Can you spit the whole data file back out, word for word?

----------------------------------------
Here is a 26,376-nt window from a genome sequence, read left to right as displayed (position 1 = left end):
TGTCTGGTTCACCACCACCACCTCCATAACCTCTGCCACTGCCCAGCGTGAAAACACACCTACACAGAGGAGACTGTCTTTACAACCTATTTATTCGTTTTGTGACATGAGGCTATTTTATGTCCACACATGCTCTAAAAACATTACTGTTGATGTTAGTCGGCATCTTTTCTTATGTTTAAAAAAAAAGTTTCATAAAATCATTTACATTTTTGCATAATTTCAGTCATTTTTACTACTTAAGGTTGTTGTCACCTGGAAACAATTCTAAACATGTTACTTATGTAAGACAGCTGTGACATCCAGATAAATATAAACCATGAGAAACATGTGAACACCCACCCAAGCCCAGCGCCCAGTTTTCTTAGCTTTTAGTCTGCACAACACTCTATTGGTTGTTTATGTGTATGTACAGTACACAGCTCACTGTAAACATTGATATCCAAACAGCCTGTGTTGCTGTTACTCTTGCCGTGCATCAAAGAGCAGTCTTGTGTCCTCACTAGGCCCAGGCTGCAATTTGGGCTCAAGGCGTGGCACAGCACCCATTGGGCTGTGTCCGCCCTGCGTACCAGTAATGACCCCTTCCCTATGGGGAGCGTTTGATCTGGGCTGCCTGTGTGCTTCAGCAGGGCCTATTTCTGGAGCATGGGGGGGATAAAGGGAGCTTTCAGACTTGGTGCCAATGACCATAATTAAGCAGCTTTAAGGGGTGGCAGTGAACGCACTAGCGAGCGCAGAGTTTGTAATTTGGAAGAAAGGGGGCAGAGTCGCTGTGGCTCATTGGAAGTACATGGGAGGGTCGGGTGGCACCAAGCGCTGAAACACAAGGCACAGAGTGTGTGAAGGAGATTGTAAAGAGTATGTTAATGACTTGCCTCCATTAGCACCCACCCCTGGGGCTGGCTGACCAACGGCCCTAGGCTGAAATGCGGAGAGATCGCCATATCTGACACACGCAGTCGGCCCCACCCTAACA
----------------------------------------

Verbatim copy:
Here is a 26,376-nt window from a genome sequence, read left to right as displayed (position 1 = left end):
TGTCTGGTTCACCACCACCACCTCCATAACCTCTGCCACTGCCCAGCGTGAAAACACACCTACACAGAGGAGACTGTCTTTACAACCTATTTATTCGTTTTGTGACATGAGGCTATTTTATGTCCACACATGCTCTAAAAACATTACTGTTGATGTTAGTCGGCATCTTTTCTTATGTTTAAAAAAAAAGTTTCATAAAATCATTTACATTTTTGCATAATTTCAGTCATTTTTACTACTTAAGGTTGTTGTCACCTGGAAACAATTCTAAACATGTTACTTATGTAAGACAGCTGTGACATCCAGATAAATATAAACCATGAGAAACATGTGAACACCCACCCAAGCCCAGCGCCCAGTTTTCTTAGCTTTTAGTCTGCACAACACTCTATTGGTTGTTTATGTGTATGTACAGTACACAGCTCACTGTAAACATTGATATCCAAACAGCCTGTGTTGCTGTTACTCTTGCCGTGCATCAAAGAGCAGTCTTGTGTCCTCACTAGGCCCAGGCTGCAATTTGGGCTCAAGGCGTGGCACAGCACCCATTGGGCTGTGTCCGCCCTGCGTACCAGTAATGACCCCTTCCCTATGGGGAGCGTTTGATCTGGGCTGCCTGTGTGCTTCAGCAGGGCCTATTTCTGGAGCATGGGGGGGATAAAGGGAGCTTTCAGACTTGGTGCCAATGACCATAATTAAGCAGCTTTAAGGGGTGGCAGTGAACGCACTAGCGAGCGCAGAGTTTGTAATTTGGAAGAAAGGGGGCAGAGTCGCTGTGGCTCATTGGAAGTACATGGGAGGGTCGGGTGGCACCAAGCGCTGAAACACAAGGCACAGAGTGTGTGAAGGAGATTGTAAAGAGTATGTTAATGACTTGCCTCCATTAGCACCCACCCCTGGGGCTGGCTGACCAACGGCCCTAGGCTGAAATGCGGAGAGATCGCCATATCTGACACACGCAGTCGGCCCCACCCTAACA